– AturSams
    Commented Nov 10, 2014 at 15:17
  • \$\begingroup\$ So Can I program in c++ in UDK? \$\endgroup\$
    – Celer Cube
    Commented Nov 10, 2014 at 15:19
  • \$\begingroup\$ @CelerCube hmm... I don't use UDK, I am using Unreal 4 atm.. I think you could buy the Engine, and program in c++ to utilize the engine. You can do that "out of the box" with Unreal 4. Of course, some products / companies "hide" the Engine on purpose for secrecy and support reasons. Supporting an Engine where you could modify the source may become very unmanageable task and exposing code (even if it's copyrighted) might cause a company losses in the long run. Some aspects of the code are never copyright protected. Design principles, Patterns etc. \$\endgroup\$
    – AturSams
    Commented Nov 10, 2014 at 15:21
  • \$\begingroup\$ I am not into prfoessional game programmiong atm.I am a complete beginner with lots of doubts.I did visit as much as youtube vids and pages to clear my doubts but all they said was write this code use this etc. \$\endgroup\$
    – Celer Cube
    Commented Nov 10, 2014 at 15:24

If a game uses scripting, it means it has a system of reading in a secondary language and converting that code into something it can run. For example Legend Of Grimrock, the main engine is written in C/C++, but it uses Lua as a scripting language to manage in-game events and monsters.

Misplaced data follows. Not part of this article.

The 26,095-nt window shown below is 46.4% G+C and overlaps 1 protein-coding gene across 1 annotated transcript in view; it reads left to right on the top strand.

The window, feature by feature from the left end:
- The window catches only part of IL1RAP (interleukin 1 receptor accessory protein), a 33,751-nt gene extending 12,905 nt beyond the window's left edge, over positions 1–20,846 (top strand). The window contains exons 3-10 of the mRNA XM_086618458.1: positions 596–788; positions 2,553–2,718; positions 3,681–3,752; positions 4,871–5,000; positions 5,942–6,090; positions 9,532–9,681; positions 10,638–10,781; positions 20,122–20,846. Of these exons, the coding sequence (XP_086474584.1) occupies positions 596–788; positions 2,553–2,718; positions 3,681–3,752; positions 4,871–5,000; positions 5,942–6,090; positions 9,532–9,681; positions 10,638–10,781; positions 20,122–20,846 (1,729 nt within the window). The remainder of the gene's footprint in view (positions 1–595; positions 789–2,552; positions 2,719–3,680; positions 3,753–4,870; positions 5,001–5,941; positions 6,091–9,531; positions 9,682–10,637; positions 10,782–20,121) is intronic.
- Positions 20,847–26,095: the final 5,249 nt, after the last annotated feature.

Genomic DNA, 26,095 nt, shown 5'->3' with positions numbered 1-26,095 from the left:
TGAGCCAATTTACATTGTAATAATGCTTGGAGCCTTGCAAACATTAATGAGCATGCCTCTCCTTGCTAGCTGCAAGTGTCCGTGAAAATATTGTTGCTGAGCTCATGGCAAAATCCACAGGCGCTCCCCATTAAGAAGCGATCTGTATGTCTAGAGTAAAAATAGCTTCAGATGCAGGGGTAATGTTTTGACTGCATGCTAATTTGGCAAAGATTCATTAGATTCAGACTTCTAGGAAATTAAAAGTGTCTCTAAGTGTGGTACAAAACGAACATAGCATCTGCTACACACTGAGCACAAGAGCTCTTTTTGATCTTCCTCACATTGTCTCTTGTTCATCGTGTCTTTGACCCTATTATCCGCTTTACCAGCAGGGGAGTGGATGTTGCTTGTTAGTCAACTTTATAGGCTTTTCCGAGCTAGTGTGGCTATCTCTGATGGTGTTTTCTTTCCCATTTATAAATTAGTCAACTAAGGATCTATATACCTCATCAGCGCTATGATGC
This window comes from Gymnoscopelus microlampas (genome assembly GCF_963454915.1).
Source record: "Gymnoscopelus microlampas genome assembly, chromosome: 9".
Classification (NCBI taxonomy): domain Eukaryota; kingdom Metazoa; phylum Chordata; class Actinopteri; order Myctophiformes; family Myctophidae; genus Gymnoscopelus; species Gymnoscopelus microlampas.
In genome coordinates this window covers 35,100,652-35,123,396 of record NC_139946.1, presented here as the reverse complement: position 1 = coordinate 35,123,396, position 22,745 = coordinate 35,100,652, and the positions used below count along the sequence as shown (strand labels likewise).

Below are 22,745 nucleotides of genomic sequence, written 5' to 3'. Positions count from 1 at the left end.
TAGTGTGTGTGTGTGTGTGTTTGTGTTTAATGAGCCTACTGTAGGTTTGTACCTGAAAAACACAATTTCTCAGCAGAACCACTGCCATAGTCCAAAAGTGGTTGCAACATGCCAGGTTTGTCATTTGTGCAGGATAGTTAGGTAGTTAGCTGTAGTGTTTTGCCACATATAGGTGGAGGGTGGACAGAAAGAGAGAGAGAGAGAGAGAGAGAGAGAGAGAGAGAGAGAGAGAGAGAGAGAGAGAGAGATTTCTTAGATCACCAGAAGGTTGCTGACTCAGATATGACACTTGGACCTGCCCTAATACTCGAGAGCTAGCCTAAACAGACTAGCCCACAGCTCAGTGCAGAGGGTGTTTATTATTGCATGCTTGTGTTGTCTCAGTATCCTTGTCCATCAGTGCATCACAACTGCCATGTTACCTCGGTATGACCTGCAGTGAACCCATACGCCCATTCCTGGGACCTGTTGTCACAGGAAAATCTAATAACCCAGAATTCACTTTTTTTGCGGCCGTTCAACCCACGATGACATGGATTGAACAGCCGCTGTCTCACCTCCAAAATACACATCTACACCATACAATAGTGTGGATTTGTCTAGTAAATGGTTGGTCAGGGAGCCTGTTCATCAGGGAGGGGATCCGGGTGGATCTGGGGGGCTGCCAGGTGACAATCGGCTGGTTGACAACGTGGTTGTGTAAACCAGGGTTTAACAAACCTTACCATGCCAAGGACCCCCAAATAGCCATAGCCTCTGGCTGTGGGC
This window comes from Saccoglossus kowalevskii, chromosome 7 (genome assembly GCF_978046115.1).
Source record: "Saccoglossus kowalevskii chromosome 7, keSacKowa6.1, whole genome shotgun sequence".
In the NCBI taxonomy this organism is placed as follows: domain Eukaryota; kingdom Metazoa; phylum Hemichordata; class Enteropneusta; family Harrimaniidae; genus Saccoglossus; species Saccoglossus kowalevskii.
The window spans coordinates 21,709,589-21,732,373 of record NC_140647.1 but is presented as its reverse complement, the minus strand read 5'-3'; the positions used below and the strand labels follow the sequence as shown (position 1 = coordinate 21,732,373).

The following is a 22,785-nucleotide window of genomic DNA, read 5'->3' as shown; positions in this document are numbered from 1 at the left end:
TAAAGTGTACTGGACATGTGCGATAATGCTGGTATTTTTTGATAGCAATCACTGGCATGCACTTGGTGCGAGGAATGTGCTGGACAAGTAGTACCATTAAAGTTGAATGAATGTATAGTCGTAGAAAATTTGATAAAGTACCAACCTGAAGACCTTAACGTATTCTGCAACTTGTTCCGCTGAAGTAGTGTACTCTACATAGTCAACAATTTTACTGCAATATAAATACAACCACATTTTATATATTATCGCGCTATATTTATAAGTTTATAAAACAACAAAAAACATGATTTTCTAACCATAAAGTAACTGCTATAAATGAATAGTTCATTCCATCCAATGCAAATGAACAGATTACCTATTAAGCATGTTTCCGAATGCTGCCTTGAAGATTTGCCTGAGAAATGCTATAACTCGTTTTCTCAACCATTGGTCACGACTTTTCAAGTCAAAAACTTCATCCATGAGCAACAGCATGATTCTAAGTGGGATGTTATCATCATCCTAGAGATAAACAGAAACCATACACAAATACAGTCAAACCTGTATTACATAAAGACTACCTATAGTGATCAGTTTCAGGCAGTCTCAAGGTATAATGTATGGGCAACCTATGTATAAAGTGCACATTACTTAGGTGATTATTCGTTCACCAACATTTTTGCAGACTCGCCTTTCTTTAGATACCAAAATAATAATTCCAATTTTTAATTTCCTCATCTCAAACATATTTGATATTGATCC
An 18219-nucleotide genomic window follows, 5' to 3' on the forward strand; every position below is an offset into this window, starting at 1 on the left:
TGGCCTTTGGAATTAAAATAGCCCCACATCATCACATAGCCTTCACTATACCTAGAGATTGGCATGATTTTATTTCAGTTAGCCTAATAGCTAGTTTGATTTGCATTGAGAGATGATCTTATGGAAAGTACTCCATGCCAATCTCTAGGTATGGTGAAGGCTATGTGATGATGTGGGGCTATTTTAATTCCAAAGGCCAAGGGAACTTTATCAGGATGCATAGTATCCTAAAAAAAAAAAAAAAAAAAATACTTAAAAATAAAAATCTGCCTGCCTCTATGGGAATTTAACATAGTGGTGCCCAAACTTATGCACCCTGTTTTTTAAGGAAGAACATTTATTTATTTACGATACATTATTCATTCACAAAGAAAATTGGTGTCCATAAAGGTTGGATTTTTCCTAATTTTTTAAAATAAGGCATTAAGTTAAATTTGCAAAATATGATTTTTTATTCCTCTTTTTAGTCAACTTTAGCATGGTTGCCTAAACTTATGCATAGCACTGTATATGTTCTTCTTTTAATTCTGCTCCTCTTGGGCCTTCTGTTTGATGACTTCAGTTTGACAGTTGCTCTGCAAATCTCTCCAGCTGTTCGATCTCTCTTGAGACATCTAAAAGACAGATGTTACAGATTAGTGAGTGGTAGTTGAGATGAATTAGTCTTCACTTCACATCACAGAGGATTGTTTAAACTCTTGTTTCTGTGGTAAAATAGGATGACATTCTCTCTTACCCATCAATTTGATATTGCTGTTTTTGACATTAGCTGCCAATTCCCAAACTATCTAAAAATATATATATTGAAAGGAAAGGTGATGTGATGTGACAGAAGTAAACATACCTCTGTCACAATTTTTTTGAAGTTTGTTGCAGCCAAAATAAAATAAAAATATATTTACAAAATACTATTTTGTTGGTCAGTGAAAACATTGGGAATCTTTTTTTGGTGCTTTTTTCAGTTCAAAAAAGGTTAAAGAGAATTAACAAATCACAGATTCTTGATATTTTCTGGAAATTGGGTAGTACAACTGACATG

The main purpose of scripting is to be able to change a game's behaviour without having to recompile the game itself. This is especially useful for things such as monsters' stats - you wouldn't want to recompile the entire game engine every time you changed a spider's attack stat.

A scripting API (application programming interface) is the way a scripting language interfaces with a game engine. The game engine exposes functions that can be called from the scripting language to do things like spawn monsters, give the player items or just display messages for the player to read.


Scripting for games can range from simple operations with home grown languages to writing the entire game in high level languages like Lua or C#.

If we take a car analogy, a game engine is like a real engine, and scripts are everything else. Scripts are the fuel, body, wheels, steering, paint job and so on. Scripts are what make the engine run, and tell it how to run. Even though a car may have the same engine, they can drive and look completely different. Which is how we can have the same game engine under the hood, but have completely different games on the outside.